Ruth A, Kris C, Ruth C and I are teaching knitting and crocheting to a group of Cornell grad students at Cornell's Big Red Barn on Monday nights. Kris, who is a manager of this grad and professional gathering place, thought the idea up as our previous charity knitting group was dissolving.
The four of us volunteer our expertise and services while the students gets these classes for free but, in exchange, make one item for charity for every item they make for themselves.
Our local Lesbian Gay Bisexual Transgender Task Force, along with other local services, is targeting Trinity Place as our current receiver of knitted goods. There have been 4 public knitting sessions at Out for Health with local yarn shops and dyers donating yarn and goodies for the cause.
I am used to teaching middle schoolers so the level of continued interest and understanding while teaching knitting is uplifting to me. These folks have come a long way in just a few short weeks. Of course we have some attrition, but the students who have continued are fabulous.
We began with basic knitting, learning to knit a garter stitch swatch the first night, all with circular needles. By the end of the evening several of the women had also learned how to do a purl stitch plus a long tail cast on. We have given no homework but since these folks have an incredible self drive they continue as time permits during the week.
For the second session several were ready to start a hat in the round, while a few frogged their swatches and became much better at keeping a consistent tension and number of stitches on the needle.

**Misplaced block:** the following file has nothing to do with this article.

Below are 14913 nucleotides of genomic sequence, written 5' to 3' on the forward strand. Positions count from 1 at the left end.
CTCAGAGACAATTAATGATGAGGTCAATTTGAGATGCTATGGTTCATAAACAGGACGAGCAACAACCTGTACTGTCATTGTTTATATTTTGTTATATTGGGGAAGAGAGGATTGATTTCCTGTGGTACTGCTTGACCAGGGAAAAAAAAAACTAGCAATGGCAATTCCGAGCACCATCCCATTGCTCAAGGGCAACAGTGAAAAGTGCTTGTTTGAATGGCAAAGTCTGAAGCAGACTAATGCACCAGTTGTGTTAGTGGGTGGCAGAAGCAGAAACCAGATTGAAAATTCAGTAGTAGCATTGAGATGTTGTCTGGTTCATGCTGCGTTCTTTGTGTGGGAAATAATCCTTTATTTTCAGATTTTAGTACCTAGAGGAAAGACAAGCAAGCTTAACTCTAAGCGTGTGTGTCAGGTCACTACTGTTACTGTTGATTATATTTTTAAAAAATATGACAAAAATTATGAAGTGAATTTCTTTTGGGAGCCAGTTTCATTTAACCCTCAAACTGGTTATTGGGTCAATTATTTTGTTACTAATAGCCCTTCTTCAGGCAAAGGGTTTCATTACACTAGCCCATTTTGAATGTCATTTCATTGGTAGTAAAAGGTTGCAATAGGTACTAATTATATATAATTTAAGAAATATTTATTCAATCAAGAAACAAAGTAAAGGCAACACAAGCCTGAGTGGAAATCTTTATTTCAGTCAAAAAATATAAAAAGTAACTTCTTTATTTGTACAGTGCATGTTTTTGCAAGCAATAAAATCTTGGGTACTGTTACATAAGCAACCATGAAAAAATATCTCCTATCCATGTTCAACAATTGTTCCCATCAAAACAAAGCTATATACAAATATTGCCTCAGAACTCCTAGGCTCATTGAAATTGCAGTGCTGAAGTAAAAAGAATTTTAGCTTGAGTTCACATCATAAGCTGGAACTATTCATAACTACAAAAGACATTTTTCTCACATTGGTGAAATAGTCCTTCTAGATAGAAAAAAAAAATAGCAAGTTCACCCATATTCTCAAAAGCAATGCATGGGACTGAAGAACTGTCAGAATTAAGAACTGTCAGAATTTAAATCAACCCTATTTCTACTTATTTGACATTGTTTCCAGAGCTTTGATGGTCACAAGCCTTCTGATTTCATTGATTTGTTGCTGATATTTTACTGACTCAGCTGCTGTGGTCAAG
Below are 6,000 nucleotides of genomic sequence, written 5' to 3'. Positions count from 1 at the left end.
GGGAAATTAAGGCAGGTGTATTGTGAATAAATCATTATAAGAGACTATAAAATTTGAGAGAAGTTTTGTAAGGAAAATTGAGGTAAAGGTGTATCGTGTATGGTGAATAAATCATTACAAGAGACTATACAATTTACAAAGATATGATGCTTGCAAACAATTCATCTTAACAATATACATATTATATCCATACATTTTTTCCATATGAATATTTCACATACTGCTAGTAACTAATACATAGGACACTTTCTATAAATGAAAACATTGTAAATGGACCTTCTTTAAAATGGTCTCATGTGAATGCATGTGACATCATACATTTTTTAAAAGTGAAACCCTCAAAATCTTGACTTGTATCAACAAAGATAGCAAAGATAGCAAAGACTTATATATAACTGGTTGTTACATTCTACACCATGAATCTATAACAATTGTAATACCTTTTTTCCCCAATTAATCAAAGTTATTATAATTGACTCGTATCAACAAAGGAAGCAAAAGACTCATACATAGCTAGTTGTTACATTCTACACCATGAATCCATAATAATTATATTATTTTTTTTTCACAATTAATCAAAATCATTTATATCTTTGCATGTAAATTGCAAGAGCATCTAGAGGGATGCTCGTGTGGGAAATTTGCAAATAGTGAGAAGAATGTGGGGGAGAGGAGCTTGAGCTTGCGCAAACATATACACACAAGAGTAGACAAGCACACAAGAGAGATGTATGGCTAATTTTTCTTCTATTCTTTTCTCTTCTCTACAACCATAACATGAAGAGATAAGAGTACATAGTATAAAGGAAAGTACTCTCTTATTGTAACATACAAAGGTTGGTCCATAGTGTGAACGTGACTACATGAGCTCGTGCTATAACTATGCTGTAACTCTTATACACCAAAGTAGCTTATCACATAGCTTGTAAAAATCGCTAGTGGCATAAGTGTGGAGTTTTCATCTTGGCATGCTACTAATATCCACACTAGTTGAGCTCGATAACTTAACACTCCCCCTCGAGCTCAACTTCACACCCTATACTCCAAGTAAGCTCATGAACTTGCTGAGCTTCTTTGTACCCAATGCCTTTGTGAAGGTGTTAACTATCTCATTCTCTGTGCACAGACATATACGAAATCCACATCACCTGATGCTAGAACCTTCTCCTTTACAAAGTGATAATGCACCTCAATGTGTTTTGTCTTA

As the women ask questions we talk about knitting history and knitting language and knitting culture. The hour and a half flies by, and goes even faster when Ruth and I are treated to a glass of beer.
I made a Beginner's Hat sheet for them to follow. Essentially, finding gauge from their swatch, measuring their heads and figuring out how many stitches to cast on. Most came out with 4.5 st/in which is spot on for the yarns we were using (all worsted weights). The majority started a hat that evening. Basically a tube that is kitchenered at the top. Then the ends are folded down and held with a button.
Cute and simple. By Session 3 we saw incredible progress. One student had finished her tube and was waiting for kitchener instructions, but was so in love with knitting she went ahead and started a second hat with a ribbed bottom. Another student made up her own stitch, which was really a version of basket weave 5 x5, only hers decreased to 4 x 4, 3 x 3, etc as she decreased stitches on her needle, and then was stopped by too few stitches to move around the circ. So that evening Ruth and I taught a few of them how to use dpns.
They are so incredibly into this! I get so excited and high at these sessions just from the combined enthusiasm and joy we are all creating together. Really, the beer is just an added bonus.
These are some of the crochet students.
Next week we were supposed to have a week off for Thanksgiving but our knitting students asked for a Field Trip instead. We will be meeting at a local yarn shop, then going to Joanne Fabrics to look at buttons, then over to AC Moore for yarn shop contrast and then back to the original mall to have dinner or soft drinks and knit together for a while.